US sanctions targeting China's telecommunications giant Huawei Technologies have crippled the company, effectively forcing it out of the global smartphone market and now threatening its domestic phone business as well. They have also shrunk Huawei's market for fifth-generation wireless network infrastructure around the world.
Huawei chairman Eric Xu said last week that the company's smartphone revenue will drop by $30 to $40 billion in 2021 from the $136.7 billion reported last year, adding that there are no prospects for recovering that money in the next few years. Xu had said earlier that the company's goal now is to simply survive.
Xu's latest comments came as the US dropped its extradition battle over Meng Wanzhou, Huawei's chief financial officer and daughter of the company's founder, who had been trapped in Canada for three years. That led to the release two Canadian citizens who had been held hostage in China as a result. But it may also signal a de-escalation of the pressure Washington has brought to bear on the Chinese company now that Huawei is on its heels.
What's at stake is control of international 5G networks, which are expected to transform global communications.
Three years ago, Huawei was on the cusp of dominating the world's 5G infrastructure with equipment priced far below competitors. That alarmed the US, which equated Huawei's dominance with Chinese-control of global telecommunications—under a 2017 Chinese law all domestic companies are compelled to help the Chinese intelligence services on demand. Huawei has said it would not comply with such a request and believes that it cannot be legally forced to do so.
Washington embarked on an intense campaign to block Huawei, and Ms. Meng's arrest on fraud charges was widely seen as part of that campaign.
Huawei has long been regarded as a rogue player in the international telecoms market with deep ties to the Chinese Communist Party. It was founded in 1987 by a former People's Liberation Army officer and Party member and got its start reverse engineering telephone switching equipment from Hong Kong. By the mid-1990s, China was promoting it as a 'national champion' in the country's effort to build up industrial giants that could compete on the world stage.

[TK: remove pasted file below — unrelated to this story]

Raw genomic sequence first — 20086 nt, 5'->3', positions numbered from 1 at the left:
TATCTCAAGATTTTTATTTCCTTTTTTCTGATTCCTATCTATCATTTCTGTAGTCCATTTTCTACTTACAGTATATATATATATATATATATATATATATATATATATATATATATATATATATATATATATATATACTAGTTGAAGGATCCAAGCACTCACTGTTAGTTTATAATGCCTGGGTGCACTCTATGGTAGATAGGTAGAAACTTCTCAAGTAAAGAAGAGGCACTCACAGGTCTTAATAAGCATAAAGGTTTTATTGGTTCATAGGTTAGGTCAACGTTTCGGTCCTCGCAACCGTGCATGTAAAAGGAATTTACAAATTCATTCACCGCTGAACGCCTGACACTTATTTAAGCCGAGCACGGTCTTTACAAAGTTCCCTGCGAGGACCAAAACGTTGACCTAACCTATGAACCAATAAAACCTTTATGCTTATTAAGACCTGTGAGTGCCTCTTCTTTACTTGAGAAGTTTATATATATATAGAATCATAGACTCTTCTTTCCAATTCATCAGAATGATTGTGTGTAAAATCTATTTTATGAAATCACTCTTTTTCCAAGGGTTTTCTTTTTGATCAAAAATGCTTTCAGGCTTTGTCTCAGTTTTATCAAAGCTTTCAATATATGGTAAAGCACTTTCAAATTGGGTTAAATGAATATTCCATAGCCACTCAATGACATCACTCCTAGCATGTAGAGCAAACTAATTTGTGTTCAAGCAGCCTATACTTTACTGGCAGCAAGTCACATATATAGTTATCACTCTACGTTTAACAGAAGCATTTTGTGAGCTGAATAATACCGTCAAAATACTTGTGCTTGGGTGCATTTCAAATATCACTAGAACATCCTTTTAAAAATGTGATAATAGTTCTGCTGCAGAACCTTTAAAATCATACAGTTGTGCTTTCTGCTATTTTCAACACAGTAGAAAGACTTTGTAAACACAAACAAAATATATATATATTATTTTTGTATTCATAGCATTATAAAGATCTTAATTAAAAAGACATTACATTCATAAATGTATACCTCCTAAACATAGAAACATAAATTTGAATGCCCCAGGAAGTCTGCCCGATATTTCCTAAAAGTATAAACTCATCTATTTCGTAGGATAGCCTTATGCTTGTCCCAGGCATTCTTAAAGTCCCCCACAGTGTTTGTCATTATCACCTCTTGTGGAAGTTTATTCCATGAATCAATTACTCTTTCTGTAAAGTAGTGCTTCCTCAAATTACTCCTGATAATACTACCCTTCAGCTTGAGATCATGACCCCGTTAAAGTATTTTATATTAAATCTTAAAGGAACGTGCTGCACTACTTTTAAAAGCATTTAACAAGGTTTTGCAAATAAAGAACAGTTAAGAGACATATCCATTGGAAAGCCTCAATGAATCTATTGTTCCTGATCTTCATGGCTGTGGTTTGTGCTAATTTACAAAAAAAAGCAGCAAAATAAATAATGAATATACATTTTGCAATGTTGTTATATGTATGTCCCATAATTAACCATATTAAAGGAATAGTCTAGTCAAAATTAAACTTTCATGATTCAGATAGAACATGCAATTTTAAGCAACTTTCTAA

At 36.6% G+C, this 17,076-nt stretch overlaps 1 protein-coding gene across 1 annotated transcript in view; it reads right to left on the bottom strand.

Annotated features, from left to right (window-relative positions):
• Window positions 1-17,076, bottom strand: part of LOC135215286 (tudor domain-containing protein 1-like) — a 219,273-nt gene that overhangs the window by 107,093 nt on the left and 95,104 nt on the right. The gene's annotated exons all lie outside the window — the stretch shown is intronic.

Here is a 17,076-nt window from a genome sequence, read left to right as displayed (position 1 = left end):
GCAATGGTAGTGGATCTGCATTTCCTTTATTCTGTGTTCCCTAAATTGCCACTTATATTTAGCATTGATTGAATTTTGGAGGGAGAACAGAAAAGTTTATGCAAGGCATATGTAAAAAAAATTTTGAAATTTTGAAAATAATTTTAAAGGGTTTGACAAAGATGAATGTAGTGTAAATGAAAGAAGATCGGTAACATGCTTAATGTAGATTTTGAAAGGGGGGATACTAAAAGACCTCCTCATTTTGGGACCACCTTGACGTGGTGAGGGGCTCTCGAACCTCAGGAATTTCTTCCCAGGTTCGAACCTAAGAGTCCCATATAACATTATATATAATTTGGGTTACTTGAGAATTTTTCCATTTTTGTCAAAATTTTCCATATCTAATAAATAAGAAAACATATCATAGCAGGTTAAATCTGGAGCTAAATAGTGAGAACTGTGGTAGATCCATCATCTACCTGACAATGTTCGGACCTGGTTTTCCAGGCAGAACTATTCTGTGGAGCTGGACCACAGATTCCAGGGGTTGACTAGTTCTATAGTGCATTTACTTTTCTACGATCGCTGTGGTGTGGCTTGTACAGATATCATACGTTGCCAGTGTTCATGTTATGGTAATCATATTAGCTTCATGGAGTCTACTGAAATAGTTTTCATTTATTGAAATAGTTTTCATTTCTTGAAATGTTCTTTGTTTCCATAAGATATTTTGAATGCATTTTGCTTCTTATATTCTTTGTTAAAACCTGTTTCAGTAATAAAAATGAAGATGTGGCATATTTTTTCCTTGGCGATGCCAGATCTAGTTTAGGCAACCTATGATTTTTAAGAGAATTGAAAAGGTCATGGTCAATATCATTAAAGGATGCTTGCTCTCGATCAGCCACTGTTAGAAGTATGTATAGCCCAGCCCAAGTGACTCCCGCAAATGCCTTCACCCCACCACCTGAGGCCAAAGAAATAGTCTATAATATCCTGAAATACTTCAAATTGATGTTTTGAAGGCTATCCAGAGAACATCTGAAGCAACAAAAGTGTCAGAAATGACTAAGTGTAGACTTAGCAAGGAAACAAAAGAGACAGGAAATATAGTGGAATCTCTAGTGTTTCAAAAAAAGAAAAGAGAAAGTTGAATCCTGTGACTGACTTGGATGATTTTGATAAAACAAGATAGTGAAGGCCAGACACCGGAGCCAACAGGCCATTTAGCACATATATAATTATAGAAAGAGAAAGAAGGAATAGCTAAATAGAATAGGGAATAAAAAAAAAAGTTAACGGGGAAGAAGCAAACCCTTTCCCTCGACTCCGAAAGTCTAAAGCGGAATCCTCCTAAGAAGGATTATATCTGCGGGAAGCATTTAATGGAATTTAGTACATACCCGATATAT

In subsequent decades, the company was accused of stealing Western intellectual property, supplying sensitive telecoms equipment to North Korea and Iran, and expanding its global market share by undercutting Western telecom equipment prices by as much as a third. Huawei benefits from various Chinese government policies that act as subsidies to its operations.
“Huawei is slow in fixing their vulnerabilities. It's very difficult to tell the difference between sloppy programming and deliberate backdoors."
—Roger Entner, founder of Recon Analytics
Most explosively, Huawei is accused of installing backdoors in its software that could allow China to monitor data flowing through its international networks or even shut networks down in the event of a war. Huawei denies doing so, but as a result, the U.S. has pressured allies to exclude Huawei equipment from their 5G networks.
"Huawei is slow in fixing their vulnerabilities," said Roger Entner, founder of Recon Analytics, a telecommunications research company. "It's very difficult to tell the difference between sloppy programming and deliberate backdoors."